A normally dry research report jolted the gold market this week, when it pointed to massive but so far unidentified sovereign buyers.
Central banks bought 399 tonnes of bullion in the third quarter, almost double the previous record, according to the World Gold Council. Just under a quarter went to publicly identified institutions, stoking speculation about mystery buyers.
While most central banks inform the International Monetary Fund when they buy gold to supplement their foreign exchange coffers, others are more secretive. Few have the capacity to undertake the third-quarter buying spree, enough to soften the blow from investors selling bullion as the Federal Reserve hiked interest rates.
“With that weight of selling, I was a bit surprised gold wasn’t weaker,” said Ross Norman, chief executive officer of Metals Daily, an information portal focusing on precious metals. “But I suppose now we have our answer.”
The WGC, a lobby group for the mining industry, uses data from consultancy Metals Focus Ltd. to produce its estimates. It in turn relies on a combination of public data, trade statistics and field research to provide figures for demand from different sectors of the gold market.
While it’s difficult to identify the gold market whales, only some central banks have the capacity for such purchases:
The world’s No. 2 economy rarely discloses how much gold its central bank is buying. In 2015, the People’s Bank of China revealed a nearly 600-ton jump in its bullion reserves, shocking market watchers after six years of silence.
The country hasn’t reported any change in its gold hoard since 2019, fueling speculation it may have been buying under the radar.
Trade data show the country has been taking in vast amounts of bullion. China has imported 902 tons of gold so far this year, already surpassing last year’s total. That’s on top of the more than 300 tons the country’s mines typically produce each year.
And while domestic demand has been strong, with citizens buying some 601 tons through the third quarter, it’s on track to fall short of 2021 levels. Earlier in the year, Covid-19 lockdowns hampered purchases of jewelry and bullion in one of the world’s top consumers.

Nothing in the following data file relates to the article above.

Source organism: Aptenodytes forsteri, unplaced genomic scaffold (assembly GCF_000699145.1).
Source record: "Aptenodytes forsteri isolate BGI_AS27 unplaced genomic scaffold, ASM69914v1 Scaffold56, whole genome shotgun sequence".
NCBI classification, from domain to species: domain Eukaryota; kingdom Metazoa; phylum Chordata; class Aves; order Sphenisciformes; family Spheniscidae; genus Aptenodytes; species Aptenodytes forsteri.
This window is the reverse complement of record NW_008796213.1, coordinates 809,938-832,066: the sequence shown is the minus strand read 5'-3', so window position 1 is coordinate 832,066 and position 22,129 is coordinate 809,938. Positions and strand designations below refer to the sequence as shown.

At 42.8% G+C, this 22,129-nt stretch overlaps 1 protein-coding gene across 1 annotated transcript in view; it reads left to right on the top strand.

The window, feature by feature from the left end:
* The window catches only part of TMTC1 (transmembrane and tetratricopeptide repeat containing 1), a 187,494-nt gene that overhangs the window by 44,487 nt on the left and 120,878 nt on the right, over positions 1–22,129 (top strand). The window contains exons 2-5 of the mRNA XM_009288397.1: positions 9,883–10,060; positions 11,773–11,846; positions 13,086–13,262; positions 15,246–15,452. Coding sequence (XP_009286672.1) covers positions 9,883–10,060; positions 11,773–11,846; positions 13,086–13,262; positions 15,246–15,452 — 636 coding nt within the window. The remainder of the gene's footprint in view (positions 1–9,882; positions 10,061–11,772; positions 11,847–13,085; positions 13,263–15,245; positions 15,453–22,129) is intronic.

For China, the need to find an alternative to dollars, which dominate its reserves, has rarely been stronger. Tensions with the US are high following measures taken against its semiconductor firms, while Russia’s invasion of Ukraine has demonstrated Washington’s willingness to sanction central bank reserves.
Russia is the world’s second-biggest gold mining nation, typically producing more than 300 tons a year. Before February 2022, it exported metal to trade centers like London and New York, but also to nations in Asia.
Since the invasion of Ukraine, Russia’s gold has no longer been welcome in the West, while China and India have been reluctant to import huge quantities. That raises the possibility the central bank could step in to buy those supplies, but Russia’s overall foreign exchange reserves, including gold, have declined this year.
Russia’s reserves of dollars and euros were frozen by sanctions, making it less attractive for the central bank to add to them. Moreover, it doesn’t break out its holdings of gold separately.
The nation has been a massive buyer of gold in the past, spending six years accumulating bullion before stopping at the onset of the pandemic. Russia said in February, after the invasion of Ukraine, that it was ready to buy gold at a certain price, but Deputy Governor Alexei Zabotkin said last month that purchases were no longer practical as they would push up money supply and inflation.
Few nations have done better out of this year’s energy crisis than Gulf oil exporters. Saudi Arabia, the United Arab Emirates and Kuwait have all reaped a windfall, and some have been plowing cash into foreign assets through sovereign wealth funds.
They may have looked to gold to diversify. Saudi Arabia has the biggest gold hoard in the Arab world, but hasn’t reported a change in its holdings since 2010. Back then a “difference in accounting” led to its reserves doubling to 323 tons.
India’s central bank has made large gold purchases before, buying 200 tons from the International Monetary Fund in 2009. Since then it’s tended to buy more gradually, while providing timely updates to the market.
It may have shied away from splashing out on gold this year, given the pressure on its currency. That’s been exacerbated by strong imports of precious metals for its consumer sector in recent months.
(By Eddie Spence)